By Bill Cotterell
TALLAHASSEE, Florida (Reuters) - Florida prison officials on Tuesday carried out what they described as the first execution in the United States using the sedative midazolam hydrochloride in a lethal injection.
Midazolam was pumped into William Happ, 51, as the first of three drugs in a lethal injection cocktail designed to induce unconsciousness, paralysis and death by cardiac arrest, the Florida Department of Corrections said.
He was pronounced dead at 6:16 p.m. EDT in the execution chamber at the Florida State Prison in Starke and there appeared to be no suffering or unusual reaction stemming from the use of the new drug, department spokeswoman Misty Cash said.
In a hand-written final statement, Happ confessed to killing 21-year-old Angie Crowley, who was raped and murdered in 1986. He also apologized to those who believed in his innocence.
"It is to my to agonizing shame that I must confess to this terrible crime," he wrote.
Like many other death penalty states across the country Florida is running out of pentobarbital, a barbiturate that has long been the first of three drugs administered in a lethal injection "protocol" for executions.
Supplies of pentobarbital are low because its manufacturer has clamped down on sales of the drug for executions, prison officials said. Just last week, Missouri postponed an execution set for October 23 due to uncertainty about using a different drug, propofol, as a pentobarbital substitute.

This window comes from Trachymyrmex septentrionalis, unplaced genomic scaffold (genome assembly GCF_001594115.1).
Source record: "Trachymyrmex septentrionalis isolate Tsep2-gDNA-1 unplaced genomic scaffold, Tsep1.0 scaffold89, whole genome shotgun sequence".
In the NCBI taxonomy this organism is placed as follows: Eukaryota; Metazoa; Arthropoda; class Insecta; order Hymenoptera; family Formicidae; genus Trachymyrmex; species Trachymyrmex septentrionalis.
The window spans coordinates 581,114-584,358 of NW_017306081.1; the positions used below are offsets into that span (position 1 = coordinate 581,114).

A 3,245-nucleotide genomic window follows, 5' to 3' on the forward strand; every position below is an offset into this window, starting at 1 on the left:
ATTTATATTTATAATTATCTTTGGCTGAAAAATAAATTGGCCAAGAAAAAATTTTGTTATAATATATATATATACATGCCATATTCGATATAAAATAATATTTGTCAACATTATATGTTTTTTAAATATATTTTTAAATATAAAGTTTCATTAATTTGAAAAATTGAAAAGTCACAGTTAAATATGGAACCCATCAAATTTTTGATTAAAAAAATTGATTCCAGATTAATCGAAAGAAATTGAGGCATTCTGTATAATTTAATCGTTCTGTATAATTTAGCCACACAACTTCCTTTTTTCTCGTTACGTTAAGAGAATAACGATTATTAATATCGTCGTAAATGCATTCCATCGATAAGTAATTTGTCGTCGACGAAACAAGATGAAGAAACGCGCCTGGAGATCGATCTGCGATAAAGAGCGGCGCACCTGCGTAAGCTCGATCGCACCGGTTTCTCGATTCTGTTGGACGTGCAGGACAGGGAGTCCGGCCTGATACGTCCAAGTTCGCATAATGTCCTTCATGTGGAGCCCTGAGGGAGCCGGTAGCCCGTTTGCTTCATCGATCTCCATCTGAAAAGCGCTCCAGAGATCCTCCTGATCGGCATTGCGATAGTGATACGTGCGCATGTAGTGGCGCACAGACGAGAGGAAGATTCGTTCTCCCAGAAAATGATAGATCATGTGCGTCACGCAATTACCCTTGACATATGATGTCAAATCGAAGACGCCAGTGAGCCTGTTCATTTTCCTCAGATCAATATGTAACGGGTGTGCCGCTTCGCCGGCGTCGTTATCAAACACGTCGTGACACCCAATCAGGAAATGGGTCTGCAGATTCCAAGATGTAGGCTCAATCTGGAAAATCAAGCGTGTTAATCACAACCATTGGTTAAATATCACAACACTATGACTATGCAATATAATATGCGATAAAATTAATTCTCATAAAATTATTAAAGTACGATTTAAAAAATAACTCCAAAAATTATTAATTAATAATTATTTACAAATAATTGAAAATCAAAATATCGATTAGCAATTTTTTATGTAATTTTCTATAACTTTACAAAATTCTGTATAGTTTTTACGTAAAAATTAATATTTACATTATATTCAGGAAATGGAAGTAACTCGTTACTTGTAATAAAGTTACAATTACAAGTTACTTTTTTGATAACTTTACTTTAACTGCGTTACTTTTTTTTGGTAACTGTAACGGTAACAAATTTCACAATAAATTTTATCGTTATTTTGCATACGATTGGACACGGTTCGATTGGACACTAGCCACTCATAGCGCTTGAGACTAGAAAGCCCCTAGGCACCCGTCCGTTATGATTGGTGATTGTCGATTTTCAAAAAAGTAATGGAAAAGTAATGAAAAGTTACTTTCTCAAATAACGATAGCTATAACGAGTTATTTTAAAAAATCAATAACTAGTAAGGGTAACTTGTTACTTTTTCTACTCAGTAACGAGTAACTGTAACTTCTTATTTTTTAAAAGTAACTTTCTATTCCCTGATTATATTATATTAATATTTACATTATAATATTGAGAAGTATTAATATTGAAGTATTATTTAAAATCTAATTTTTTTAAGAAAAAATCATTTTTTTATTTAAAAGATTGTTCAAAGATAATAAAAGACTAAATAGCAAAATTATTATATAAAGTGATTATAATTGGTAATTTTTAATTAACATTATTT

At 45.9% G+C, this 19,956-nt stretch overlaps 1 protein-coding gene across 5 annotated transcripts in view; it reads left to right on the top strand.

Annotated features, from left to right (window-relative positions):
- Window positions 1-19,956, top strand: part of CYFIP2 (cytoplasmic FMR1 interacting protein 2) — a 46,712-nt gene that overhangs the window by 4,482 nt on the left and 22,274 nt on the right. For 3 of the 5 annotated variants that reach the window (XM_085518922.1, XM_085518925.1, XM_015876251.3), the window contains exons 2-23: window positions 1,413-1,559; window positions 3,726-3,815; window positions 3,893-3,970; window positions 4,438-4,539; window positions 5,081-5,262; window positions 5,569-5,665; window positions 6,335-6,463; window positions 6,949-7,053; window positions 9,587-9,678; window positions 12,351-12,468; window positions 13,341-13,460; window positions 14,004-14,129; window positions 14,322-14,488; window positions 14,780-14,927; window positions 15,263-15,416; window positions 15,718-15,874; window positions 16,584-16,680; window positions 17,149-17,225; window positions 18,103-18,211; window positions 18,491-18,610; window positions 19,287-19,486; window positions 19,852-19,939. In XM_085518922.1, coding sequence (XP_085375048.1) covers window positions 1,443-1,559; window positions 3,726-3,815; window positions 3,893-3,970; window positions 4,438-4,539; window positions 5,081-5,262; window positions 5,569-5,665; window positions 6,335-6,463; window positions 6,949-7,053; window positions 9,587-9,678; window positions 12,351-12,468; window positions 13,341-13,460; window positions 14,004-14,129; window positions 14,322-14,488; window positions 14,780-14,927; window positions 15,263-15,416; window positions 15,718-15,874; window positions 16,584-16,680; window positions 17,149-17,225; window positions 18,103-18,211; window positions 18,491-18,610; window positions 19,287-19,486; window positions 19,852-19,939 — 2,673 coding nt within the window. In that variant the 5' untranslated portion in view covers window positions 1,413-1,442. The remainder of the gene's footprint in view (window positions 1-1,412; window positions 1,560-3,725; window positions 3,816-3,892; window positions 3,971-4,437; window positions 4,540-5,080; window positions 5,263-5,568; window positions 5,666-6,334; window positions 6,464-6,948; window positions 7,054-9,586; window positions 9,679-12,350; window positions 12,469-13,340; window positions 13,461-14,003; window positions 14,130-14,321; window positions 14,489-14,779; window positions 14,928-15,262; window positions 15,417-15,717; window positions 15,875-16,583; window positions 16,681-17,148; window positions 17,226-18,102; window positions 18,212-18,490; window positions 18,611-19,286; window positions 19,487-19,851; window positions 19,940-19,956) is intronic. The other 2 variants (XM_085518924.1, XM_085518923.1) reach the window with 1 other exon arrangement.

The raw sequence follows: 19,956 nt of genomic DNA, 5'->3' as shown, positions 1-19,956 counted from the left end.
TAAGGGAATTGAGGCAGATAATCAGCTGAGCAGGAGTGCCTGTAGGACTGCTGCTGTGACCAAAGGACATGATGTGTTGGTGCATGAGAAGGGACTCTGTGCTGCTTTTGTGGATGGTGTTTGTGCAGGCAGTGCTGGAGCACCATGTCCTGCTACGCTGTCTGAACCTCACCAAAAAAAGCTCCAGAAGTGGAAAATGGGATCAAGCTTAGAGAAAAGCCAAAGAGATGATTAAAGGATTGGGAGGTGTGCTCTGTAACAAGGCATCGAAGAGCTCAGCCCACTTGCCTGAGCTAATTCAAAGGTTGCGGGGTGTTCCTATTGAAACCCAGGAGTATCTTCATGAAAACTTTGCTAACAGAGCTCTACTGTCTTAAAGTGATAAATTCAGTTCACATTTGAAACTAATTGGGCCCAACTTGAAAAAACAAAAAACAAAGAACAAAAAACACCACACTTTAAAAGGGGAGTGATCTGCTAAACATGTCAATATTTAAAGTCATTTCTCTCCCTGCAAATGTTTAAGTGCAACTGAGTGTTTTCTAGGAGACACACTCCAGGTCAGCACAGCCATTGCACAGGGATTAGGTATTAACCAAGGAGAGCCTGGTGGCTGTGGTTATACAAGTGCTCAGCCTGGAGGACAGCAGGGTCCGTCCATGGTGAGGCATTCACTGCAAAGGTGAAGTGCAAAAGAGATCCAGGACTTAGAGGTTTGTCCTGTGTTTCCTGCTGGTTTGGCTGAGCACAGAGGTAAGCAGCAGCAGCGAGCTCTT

Legal experts had voiced concern over whether midazolam, commercially known as Versed, would spare Happ from suffering extreme pain when the second and third drugs were administered.
Richard Dieter, executive director of the Death Penalty Information Center in Washington, called the use of the drug in an execution "an experiment on a living human being."
No late appeals were filed on behalf of Happ, who was sentenced to death in 1989 and abandoned his appeals in September.
Another Florida death row inmate, Etheria Jackson, has a hearing scheduled in Jacksonville federal court November 6, contending that the use of midazolam might violate the U.S. Constitution's ban on "cruel and unusual punishment" by allowing inmates to suffer in their final minutes.
Cash told Reuters state authorities had been satisfied that the new drug represented a humane replacement for pentobarbital, however, and would not open the door to "unnecessary or wanton infliction of pain and suffering."
"The department was required to develop a new protocol because we have limited supplies of pentobarbital sodium that will expire at the end of November 2013," Cash said.
(Editing by Tom Brown and Bob Burgdorfer)